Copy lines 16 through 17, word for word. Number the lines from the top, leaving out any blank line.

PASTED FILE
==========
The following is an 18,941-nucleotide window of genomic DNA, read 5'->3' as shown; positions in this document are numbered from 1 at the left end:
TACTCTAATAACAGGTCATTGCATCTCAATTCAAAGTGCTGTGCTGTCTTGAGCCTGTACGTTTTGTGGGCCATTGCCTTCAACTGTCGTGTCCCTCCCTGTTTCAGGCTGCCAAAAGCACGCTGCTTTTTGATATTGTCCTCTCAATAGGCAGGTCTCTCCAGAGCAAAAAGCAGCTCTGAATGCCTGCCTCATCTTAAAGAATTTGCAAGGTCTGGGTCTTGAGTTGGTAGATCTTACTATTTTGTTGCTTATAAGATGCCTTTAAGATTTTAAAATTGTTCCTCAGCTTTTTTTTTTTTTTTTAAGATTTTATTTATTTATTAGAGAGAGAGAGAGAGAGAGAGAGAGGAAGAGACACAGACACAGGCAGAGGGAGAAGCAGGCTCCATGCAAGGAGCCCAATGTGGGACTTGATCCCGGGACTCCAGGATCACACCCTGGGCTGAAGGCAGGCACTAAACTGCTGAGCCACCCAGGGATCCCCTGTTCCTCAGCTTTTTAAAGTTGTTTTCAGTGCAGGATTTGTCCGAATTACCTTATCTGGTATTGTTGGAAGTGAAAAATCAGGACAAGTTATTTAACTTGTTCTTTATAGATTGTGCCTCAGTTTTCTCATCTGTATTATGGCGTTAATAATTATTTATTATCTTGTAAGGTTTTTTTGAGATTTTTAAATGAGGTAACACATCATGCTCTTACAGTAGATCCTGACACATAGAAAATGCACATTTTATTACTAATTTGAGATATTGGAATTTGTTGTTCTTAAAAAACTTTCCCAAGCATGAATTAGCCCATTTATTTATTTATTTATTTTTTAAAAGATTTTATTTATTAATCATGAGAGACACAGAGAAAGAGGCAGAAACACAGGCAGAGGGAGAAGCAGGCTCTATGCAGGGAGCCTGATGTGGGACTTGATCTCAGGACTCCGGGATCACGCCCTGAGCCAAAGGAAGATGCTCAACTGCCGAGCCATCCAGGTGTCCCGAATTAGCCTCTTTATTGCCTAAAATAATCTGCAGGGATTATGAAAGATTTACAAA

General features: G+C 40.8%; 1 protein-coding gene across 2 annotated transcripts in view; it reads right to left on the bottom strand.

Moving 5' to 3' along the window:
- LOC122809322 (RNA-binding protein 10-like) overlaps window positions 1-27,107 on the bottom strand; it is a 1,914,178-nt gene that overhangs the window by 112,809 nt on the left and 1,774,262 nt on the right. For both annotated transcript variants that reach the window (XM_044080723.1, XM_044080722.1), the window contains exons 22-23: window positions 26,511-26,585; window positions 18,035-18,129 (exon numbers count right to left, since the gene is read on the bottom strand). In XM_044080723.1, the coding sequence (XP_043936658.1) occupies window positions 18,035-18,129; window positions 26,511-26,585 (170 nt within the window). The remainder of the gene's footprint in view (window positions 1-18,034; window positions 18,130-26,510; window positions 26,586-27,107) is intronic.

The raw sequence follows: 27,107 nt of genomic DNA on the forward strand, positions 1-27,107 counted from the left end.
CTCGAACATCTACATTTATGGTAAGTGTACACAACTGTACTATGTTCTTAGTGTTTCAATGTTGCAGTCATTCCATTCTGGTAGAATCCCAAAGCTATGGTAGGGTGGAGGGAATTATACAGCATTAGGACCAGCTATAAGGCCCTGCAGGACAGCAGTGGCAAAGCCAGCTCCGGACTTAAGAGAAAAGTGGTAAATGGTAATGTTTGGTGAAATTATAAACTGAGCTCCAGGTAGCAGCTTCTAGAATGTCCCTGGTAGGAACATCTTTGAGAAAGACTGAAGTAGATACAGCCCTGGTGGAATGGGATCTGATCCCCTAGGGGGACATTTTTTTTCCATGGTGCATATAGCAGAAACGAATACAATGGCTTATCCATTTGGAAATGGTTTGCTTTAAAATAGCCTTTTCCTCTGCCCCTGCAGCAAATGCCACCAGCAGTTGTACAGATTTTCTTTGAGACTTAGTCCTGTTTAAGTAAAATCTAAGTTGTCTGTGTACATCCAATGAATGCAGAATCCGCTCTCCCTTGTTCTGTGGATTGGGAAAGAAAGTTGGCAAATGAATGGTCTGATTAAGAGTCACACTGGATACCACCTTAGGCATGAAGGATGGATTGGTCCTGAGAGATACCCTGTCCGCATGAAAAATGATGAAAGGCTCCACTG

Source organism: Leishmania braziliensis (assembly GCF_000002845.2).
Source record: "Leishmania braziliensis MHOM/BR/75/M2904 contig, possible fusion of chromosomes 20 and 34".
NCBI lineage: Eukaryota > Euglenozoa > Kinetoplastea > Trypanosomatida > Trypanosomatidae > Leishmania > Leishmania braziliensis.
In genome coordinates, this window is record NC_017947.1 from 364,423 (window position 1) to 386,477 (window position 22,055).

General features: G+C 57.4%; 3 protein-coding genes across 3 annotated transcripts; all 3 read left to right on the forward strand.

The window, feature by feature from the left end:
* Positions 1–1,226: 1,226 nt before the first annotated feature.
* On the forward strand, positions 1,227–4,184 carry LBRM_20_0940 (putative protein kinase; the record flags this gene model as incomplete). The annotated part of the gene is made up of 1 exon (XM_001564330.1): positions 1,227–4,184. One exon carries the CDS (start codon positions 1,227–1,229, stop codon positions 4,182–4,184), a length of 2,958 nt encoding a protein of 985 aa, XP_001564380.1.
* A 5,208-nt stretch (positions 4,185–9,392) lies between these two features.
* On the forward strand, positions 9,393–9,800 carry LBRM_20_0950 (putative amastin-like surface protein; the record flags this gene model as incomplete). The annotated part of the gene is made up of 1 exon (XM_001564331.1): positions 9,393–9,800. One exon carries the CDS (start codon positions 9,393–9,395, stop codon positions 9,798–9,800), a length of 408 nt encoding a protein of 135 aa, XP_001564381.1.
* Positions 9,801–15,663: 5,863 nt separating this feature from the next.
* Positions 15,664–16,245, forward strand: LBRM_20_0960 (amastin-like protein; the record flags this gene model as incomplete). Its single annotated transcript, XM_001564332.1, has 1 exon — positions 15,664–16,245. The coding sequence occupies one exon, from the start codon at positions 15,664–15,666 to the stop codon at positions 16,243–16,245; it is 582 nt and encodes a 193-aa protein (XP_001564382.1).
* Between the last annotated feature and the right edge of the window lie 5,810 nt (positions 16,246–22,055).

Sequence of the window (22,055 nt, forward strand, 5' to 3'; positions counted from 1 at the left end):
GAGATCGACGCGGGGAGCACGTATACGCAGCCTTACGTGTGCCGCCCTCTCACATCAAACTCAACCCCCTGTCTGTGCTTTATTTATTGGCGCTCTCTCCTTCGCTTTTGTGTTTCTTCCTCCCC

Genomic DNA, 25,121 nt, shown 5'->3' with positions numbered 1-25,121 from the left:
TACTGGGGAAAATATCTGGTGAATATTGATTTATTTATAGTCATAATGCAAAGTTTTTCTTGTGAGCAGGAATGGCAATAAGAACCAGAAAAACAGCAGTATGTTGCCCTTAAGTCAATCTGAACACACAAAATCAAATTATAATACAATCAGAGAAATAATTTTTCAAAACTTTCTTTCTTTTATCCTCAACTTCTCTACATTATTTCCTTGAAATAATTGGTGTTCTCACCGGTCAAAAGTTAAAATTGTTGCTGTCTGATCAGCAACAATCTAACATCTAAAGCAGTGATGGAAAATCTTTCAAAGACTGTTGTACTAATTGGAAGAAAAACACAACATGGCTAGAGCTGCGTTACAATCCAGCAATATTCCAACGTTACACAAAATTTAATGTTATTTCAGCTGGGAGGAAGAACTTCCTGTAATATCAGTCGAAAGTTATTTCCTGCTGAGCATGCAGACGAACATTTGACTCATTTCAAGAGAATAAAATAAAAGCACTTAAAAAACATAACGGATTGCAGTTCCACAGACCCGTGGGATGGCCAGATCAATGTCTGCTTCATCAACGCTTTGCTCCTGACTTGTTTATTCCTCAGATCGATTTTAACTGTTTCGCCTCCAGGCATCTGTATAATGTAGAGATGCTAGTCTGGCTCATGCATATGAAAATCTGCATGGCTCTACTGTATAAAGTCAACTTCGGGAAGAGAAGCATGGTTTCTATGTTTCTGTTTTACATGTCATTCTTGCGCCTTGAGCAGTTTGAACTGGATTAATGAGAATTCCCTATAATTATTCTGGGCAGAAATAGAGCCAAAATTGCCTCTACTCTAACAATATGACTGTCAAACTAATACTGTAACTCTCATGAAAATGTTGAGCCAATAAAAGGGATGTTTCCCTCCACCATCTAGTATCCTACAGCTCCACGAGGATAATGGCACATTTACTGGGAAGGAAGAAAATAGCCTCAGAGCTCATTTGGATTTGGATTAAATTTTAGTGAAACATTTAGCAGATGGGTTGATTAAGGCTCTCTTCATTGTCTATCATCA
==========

* A 5,208-nt stretch (positions 4,185–9,392) lies between these two features.
* On the forward strand, positions 9,393–9,800 carry LBRM_20_0950 (putative amastin-like surface protein; the record flags this gene model as incomplete). The annotated part of the gene is made up of 1 exon (XM_001564331.1): positions 9,393–9,800. One exon carries the CDS (start codon positions 9,393–9,395, stop codon positions 9,798–9,800), a length of 408 nt encoding a protein of 135 aa, XP_001564381.1.